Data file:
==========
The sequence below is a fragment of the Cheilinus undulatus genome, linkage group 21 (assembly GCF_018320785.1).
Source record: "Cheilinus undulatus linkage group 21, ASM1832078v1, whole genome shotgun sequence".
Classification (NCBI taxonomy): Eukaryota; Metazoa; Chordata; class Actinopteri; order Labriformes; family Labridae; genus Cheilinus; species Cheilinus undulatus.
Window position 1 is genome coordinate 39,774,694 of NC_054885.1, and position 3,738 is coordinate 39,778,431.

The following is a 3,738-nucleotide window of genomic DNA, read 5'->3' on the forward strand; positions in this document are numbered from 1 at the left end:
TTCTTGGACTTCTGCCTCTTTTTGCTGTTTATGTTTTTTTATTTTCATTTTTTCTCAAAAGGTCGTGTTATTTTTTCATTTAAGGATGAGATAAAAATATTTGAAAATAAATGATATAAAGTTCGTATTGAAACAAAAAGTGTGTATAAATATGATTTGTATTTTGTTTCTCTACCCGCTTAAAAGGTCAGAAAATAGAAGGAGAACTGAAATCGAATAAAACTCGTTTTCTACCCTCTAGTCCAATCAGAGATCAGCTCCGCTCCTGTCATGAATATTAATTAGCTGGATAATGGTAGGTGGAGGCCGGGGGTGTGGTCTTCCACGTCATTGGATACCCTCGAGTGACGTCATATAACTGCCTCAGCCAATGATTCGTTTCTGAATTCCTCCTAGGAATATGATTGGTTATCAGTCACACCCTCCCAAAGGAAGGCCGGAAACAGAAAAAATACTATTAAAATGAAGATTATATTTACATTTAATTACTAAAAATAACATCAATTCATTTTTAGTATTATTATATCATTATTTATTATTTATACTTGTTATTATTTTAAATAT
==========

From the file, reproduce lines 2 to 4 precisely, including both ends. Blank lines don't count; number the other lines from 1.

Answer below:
Source record: "Cheilinus undulatus linkage group 21, ASM1832078v1, whole genome shotgun sequence".
Classification (NCBI taxonomy): Eukaryota; Metazoa; Chordata; class Actinopteri; order Labriformes; family Labridae; genus Cheilinus; species Cheilinus undulatus.
Window position 1 is genome coordinate 39,774,694 of NC_054885.1, and position 3,738 is coordinate 39,778,431.